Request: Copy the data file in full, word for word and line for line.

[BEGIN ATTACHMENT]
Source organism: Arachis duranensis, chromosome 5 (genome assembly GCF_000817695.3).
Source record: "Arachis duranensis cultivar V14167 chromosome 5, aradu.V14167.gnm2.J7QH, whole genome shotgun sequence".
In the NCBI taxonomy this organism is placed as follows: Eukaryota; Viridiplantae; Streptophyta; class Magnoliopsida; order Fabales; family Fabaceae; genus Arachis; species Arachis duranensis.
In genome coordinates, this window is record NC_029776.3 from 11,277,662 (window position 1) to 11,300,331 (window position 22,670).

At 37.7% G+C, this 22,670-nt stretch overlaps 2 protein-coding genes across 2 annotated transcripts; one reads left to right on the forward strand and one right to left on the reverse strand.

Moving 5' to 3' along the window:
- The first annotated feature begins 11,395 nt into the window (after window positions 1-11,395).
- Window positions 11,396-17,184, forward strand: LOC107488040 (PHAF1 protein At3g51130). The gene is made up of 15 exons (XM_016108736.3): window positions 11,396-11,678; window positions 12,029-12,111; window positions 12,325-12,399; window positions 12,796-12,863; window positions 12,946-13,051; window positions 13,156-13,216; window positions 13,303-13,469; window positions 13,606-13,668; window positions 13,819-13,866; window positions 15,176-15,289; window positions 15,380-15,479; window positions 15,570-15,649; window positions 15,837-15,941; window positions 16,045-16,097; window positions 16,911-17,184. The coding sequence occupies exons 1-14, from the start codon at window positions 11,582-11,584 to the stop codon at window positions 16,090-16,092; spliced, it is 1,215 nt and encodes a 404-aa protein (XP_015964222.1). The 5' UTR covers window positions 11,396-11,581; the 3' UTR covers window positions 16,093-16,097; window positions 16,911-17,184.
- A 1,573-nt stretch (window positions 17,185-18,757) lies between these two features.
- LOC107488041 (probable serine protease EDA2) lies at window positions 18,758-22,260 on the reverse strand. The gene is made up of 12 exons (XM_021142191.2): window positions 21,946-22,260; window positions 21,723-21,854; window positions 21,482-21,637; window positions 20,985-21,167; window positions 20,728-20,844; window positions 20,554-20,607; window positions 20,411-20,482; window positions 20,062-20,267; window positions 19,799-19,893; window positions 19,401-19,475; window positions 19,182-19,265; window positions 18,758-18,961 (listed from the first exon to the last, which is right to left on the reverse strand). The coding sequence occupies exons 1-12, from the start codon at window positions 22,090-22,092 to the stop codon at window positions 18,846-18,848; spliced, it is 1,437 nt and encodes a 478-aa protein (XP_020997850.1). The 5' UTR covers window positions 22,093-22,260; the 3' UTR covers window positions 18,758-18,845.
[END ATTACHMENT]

Source organism: Arachis duranensis, chromosome 5 (genome assembly GCF_000817695.3).
Source record: "Arachis duranensis cultivar V14167 chromosome 5, aradu.V14167.gnm2.J7QH, whole genome shotgun sequence".
In the NCBI taxonomy this organism is placed as follows: Eukaryota; Viridiplantae; Streptophyta; class Magnoliopsida; order Fabales; family Fabaceae; genus Arachis; species Arachis duranensis.
In genome coordinates, this window is record NC_029776.3 from 11,277,662 (window position 1) to 11,300,331 (window position 22,670).

At 37.7% G+C, this 22,670-nt stretch overlaps 2 protein-coding genes across 2 annotated transcripts; one reads left to right on the forward strand and one right to left on the reverse strand.

Moving 5' to 3' along the window:
- The first annotated feature begins 11,395 nt into the window (after window positions 1-11,395).
- Window positions 11,396-17,184, forward strand: LOC107488040 (PHAF1 protein At3g51130). The gene is made up of 15 exons (XM_016108736.3): window positions 11,396-11,678; window positions 12,029-12,111; window positions 12,325-12,399; window positions 12,796-12,863; window positions 12,946-13,051; window positions 13,156-13,216; window positions 13,303-13,469; window positions 13,606-13,668; window positions 13,819-13,866; window positions 15,176-15,289; window positions 15,380-15,479; window positions 15,570-15,649; window positions 15,837-15,941; window positions 16,045-16,097; window positions 16,911-17,184. The coding sequence occupies exons 1-14, from the start codon at window positions 11,582-11,584 to the stop codon at window positions 16,090-16,092; spliced, it is 1,215 nt and encodes a 404-aa protein (XP_015964222.1). The 5' UTR covers window positions 11,396-11,581; the 3' UTR covers window positions 16,093-16,097; window positions 16,911-17,184.
- A 1,573-nt stretch (window positions 17,185-18,757) lies between these two features.
- LOC107488041 (probable serine protease EDA2) lies at window positions 18,758-22,260 on the reverse strand. The gene is made up of 12 exons (XM_021142191.2): window positions 21,946-22,260; window positions 21,723-21,854; window positions 21,482-21,637; window positions 20,985-21,167; window positions 20,728-20,844; window positions 20,554-20,607; window positions 20,411-20,482; window positions 20,062-20,267; window positions 19,799-19,893; window positions 19,401-19,475; window positions 19,182-19,265; window positions 18,758-18,961 (listed from the first exon to the last, which is right to left on the reverse strand). The coding sequence occupies exons 1-12, from the start codon at window positions 22,090-22,092 to the stop codon at window positions 18,846-18,848; spliced, it is 1,437 nt and encodes a 478-aa protein (XP_020997850.1). The 5' UTR covers window positions 22,093-22,260; the 3' UTR covers window positions 18,758-18,845.